Tax Preparers


Employment Prospects


There are approximately 88,400 tax preparers employed in the United States. Tax preparers may work for tax service firms that conduct most of their business during tax season. Other tax preparers may be self-employed and work full or part time.

Starting Out

Tax work is seasonal, and most tax firms begin hiring tax preparers in December for the upcoming tax season. Some tax service firms will hire tax preparers from among the graduates of their own training courses. Tax preparers often find job listings through tax preparation firms' Web sites, such as H&R Block, as well as through private and state employment agencies.


Advancement Prospects

Some tax preparers continue their academic education and work toward becoming certified public accountants. Others specialize in certain areas of taxation, such as real estate, corporate, or nonprofit work. Tax preparers who specialize in certain fields are able to charge higher fees for their services.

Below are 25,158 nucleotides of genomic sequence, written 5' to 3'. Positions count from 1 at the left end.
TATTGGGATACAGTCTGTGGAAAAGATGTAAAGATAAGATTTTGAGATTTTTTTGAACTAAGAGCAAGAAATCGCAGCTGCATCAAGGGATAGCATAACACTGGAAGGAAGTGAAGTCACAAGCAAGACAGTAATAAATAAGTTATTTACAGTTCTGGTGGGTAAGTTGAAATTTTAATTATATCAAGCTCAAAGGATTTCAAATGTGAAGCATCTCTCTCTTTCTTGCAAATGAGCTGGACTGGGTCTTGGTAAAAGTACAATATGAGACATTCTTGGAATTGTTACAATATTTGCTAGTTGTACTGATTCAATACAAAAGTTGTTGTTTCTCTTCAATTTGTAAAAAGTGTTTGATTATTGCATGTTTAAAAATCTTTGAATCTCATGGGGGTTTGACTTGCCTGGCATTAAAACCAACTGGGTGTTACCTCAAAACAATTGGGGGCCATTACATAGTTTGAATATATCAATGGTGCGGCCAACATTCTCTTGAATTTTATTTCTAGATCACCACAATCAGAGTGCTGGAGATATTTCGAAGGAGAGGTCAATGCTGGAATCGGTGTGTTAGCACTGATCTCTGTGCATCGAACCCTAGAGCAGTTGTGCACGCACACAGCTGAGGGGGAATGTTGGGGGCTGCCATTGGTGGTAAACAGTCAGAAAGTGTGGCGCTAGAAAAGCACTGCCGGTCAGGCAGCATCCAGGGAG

Experienced tax preparers may advance their careers by establishing a private consulting business. They may work alone or grow their business by hiring and managing other tax preparers and support staff.

Tips for Entry

Join professional association such as the National Association of Tax Professionals and the National Society of Tax Professionals for access to classes, publications, news and other resources.

Get a job or internship at large tax-preparation firms.

Talk to tax preparers about their careers. Ask them for tips on breaking into the field. 

Attend industry conferences—such as the National Association of Tax Professionals’ National Conference and Expo (—to network and to interview for jobs.